Debra Spitulnik Vidali (Emory)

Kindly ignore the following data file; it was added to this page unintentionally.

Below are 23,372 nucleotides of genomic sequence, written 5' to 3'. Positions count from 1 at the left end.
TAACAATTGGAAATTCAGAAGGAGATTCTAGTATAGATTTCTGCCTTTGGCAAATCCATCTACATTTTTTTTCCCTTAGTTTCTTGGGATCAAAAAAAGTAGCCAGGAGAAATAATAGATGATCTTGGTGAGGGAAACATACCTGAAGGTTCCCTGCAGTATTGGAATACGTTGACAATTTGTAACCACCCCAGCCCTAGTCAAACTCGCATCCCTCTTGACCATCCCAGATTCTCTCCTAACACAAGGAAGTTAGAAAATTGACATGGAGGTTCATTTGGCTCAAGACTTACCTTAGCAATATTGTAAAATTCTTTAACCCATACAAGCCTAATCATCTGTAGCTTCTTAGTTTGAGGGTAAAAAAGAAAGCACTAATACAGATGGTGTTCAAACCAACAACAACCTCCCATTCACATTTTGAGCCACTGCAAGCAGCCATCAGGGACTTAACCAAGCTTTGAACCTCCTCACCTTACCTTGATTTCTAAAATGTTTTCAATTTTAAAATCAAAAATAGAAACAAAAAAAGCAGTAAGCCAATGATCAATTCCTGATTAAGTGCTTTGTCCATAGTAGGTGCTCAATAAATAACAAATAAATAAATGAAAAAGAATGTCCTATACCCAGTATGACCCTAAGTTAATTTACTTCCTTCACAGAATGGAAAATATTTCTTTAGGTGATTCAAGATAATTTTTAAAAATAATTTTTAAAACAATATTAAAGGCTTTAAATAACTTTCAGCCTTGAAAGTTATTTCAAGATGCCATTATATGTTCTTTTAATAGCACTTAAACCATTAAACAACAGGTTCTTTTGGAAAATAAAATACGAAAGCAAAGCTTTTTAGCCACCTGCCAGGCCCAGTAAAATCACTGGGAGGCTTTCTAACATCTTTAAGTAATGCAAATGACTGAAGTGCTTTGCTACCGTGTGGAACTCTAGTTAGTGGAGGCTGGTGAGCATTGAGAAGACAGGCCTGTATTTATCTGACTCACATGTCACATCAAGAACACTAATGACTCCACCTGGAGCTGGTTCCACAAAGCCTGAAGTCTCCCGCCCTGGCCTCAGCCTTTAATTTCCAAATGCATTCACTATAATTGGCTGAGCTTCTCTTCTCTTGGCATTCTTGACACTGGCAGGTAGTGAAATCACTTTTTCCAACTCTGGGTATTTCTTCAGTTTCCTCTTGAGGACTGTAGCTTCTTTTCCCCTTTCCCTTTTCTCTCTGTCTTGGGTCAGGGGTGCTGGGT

While many young adults in the United States would be hard pressed to provide a comprehensive definition of the word “democracy,” many engage the meanings of democracy indirectly, as they grapple with the meaning and relevance of voting. To vote or not, and to register to vote or not, are highly salient issues for many as first time voters, and as election campaigns increasingly target young voters. This paper examines the interactional alignments that occur in their conversations, around meanings of democracy and voting, particularly in relation to pervasive modes of binary or dualistic classifications of political stance and political engagement. I argue that political subjectivity is located in such interactional alignments and “stances of (dis)engagement” with the public sphere and publicly circulating discourse. Data stem from over 100 hours of recorded conversations and interviews among young adults (ages 18-25) in the Atlanta area.